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Cutting red tape in coastal shipping sector in Australia

Staff Writer | September 15, 2017
The Australian Government is creating simpler and more flexible coastal shipping rules and calls on Labor to support these common sense changes.
Darren Chester
Shipping   Business in Australia
Minister for Infrastructure and Transport Darren Chester introduced into Parliament a Bill to amend the Coastal Trading (Revitalising Australian Shipping) Act 2012, which Labor attempted to delay in the House of Representatives.

Chester said the amendments would reduce red tape that has been identified by stakeholders as adding costs to doing business in Australia.

“Users of coastal shipping services, particularly in the manufacturing, petroleum and primary industry sector, have been calling for the regulatory burden to be reduced to increase flexibility and reduce shipping costs,” Chester said.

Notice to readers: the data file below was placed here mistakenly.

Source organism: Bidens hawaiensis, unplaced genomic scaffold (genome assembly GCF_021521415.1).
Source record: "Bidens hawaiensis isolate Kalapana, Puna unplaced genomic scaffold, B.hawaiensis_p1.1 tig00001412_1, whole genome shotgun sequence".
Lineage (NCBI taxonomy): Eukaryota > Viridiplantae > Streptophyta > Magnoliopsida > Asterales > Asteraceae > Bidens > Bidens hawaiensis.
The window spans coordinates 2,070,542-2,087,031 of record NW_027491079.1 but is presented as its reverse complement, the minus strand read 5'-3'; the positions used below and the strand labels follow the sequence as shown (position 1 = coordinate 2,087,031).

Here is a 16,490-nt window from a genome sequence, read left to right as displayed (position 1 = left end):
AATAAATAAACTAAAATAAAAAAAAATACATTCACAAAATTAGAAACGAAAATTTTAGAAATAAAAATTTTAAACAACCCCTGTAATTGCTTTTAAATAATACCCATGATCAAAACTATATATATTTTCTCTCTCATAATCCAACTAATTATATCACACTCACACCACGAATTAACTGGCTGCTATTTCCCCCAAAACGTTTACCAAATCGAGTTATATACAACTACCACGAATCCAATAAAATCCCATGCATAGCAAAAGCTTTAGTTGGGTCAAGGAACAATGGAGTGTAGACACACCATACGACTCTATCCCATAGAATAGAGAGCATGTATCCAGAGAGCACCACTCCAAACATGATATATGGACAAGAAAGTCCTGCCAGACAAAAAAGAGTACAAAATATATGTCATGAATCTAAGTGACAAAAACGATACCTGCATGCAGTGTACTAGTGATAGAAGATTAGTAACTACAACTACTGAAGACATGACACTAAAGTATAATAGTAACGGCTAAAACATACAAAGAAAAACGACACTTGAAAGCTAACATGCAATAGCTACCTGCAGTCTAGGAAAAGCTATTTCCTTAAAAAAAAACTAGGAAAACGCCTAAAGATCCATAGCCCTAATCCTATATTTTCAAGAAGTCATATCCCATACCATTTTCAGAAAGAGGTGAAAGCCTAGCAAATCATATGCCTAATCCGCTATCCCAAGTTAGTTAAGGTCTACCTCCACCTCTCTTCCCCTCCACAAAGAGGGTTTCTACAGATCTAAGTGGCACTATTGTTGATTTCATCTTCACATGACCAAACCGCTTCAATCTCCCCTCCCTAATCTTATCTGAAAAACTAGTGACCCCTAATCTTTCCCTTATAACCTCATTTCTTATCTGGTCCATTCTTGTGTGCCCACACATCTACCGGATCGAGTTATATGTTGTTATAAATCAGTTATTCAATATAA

“Examples of this include an Australian company, which received a last minute request from a customer for 2,000 tonnes of cargo to meet a customer shortage. Despite already holding a Temporary Licence to carry 8,000 tonnes of cargo, the ship had to wait an extra day in port for a variation to come through, at a cost of $15,000 US dollars in port costs.

“In another instance a shipper was unable to obtain a Temporary Licence to move a piece of heavy machinery between two ports as it required only a single voyage and was therefore ineligible for a Temporary Licence.

The machinery was instead moved by road, which required a police escort due to the size of the machinery, and overhead utilities had to be moved.”